> read that...)


"To describe something as clever is NOT considered a compliment in the
Python culture."--Alex Martelli, Python Cookbook 2nd Ed. pg. 230 (a
great book for learning by doing, after you have the basics down)

Do you have Python installed yet?

If not, consider

http://www.richarddooling.com/index....ry/geekophilia.

You sound like a nonprogrammer (except for your Ruby experience), so
you probably want:

http://wiki.python.org/moin/Beginner...NonProgrammers

Good luck! Have fun.

rd

 
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crystalattice
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      08-01-2006
(E-Mail Removed) wrote:
> Hi all. I've been try to learn ruby for a few months but I'm about
> ready to give up. The available books either assume a programming
> background, or are out of date. Anyway, I think python may suit me more
> due to its 'theres one way to do it' philosophy (hope the quote is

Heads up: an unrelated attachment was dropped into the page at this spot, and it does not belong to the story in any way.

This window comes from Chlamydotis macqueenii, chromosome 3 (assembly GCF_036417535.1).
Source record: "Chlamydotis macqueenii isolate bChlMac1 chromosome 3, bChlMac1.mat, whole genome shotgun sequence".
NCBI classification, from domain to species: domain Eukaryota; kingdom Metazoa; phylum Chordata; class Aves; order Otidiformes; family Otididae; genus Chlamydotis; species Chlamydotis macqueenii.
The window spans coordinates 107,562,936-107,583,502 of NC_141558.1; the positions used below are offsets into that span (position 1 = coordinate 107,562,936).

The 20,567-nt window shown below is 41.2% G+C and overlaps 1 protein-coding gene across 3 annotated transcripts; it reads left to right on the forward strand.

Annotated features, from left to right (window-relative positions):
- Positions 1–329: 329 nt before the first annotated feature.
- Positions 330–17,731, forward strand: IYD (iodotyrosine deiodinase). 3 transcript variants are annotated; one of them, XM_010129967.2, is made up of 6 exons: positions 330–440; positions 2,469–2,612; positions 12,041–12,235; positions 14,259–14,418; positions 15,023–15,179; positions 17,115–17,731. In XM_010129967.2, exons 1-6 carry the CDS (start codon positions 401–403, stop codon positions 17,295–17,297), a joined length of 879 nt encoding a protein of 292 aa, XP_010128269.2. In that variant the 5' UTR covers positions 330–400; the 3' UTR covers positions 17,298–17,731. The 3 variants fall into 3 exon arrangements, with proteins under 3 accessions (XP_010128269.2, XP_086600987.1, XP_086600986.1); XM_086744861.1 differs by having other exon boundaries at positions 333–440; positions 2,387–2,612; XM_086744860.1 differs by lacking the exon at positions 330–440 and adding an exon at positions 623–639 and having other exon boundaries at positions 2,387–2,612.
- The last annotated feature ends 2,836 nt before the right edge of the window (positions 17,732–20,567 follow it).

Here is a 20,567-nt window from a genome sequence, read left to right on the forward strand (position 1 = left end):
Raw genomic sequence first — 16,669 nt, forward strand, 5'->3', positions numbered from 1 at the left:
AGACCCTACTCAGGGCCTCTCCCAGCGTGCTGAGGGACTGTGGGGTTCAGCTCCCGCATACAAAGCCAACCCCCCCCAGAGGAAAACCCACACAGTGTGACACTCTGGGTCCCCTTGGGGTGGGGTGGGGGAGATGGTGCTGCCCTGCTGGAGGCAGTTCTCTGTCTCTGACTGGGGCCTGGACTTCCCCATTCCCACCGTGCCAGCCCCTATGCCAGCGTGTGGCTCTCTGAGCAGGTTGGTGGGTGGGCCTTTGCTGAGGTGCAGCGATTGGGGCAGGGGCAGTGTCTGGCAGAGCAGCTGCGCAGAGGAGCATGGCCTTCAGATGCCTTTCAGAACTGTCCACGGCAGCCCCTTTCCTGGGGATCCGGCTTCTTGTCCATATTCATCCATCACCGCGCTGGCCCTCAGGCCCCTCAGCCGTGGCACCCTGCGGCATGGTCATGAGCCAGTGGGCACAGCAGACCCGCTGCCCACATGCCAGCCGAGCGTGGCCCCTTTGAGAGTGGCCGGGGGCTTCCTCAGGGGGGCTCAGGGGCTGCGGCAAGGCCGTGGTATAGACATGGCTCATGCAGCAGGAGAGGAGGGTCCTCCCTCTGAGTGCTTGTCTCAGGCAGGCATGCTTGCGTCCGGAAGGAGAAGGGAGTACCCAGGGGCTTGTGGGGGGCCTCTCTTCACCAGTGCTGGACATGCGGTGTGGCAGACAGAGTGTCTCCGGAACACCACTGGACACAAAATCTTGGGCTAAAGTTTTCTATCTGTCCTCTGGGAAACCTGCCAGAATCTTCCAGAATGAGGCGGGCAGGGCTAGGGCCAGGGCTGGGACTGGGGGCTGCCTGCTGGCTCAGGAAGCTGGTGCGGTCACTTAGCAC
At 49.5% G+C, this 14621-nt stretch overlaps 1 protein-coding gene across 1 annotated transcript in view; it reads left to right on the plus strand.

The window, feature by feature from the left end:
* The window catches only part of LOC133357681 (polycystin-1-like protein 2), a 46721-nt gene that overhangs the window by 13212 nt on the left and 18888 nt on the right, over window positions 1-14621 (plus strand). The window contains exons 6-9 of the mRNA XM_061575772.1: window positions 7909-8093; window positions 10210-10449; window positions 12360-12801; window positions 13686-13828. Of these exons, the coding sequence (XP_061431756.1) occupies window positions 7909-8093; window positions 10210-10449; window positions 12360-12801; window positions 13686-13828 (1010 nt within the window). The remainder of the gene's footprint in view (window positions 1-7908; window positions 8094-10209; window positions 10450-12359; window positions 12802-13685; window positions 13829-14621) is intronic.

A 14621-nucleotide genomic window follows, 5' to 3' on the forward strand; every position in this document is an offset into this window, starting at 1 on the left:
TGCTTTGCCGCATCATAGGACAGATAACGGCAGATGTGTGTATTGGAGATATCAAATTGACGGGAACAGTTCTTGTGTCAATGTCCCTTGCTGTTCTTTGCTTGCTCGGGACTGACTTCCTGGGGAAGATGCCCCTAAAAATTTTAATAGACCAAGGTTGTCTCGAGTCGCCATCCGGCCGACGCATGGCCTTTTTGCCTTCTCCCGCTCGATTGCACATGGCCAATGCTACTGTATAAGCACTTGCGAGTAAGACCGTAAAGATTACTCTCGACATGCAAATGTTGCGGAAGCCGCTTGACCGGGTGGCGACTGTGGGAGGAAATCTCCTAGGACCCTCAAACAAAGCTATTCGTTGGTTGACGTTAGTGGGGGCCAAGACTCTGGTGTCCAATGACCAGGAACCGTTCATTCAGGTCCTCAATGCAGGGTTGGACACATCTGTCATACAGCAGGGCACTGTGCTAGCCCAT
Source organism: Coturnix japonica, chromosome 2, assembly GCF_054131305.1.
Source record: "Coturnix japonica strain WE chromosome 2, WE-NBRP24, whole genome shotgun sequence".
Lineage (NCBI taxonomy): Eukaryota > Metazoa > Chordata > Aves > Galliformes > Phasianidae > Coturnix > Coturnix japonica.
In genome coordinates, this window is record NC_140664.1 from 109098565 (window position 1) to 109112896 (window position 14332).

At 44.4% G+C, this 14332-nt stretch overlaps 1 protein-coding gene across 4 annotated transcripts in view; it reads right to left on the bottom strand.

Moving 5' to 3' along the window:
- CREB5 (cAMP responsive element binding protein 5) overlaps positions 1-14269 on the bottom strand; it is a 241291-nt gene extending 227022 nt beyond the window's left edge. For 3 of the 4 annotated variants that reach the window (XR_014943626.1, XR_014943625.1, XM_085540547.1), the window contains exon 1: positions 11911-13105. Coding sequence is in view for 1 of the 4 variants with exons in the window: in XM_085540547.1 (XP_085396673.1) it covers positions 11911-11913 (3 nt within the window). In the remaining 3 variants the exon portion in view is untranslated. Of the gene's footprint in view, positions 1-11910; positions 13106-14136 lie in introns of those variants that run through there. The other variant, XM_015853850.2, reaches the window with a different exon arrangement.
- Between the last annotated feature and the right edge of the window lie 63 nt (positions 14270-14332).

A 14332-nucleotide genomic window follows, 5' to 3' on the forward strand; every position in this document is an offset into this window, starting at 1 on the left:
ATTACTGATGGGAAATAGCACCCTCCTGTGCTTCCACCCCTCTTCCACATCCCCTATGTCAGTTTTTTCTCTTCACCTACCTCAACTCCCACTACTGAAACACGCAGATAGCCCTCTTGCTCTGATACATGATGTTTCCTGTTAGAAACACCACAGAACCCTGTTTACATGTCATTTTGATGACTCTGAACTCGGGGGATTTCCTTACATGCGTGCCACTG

> right)! Another quote that I liked was:
>
> 'Clever is not considered a compliment in Python.' (don't know where I
> read that...)
>
> In Ruby, there are many ways to do the same thing and cleverness seems
> to be held in high regard. These attitudes are not too helpful for
> beginners in my experience. Anyway, enough waffle.
>
> What books and tutorials are recommended to learn Python? The tutorial
> that comes with Python is great and has given me a good overview but I
> think I'd benefit from some programming projects, now I have a little
> understanding of how Python works.
>
> Ideally, I'd like a whole series of projects where I'm walked through
> how to go about writing real Python. The way I look at it, nobody
> learnt to build a house just from reading about building materials!
>
> Any other tips for getting up to speed with Python fairly quickly will
> be greatly appreciated.
>
> If anyone can help, thanks very much

Of course there's the O'Reilly set: Learning Python, Programming
Python, Python in a Nutshell, etc. I found them great for an overview
and capabilities look at the language, but like you I prefer a more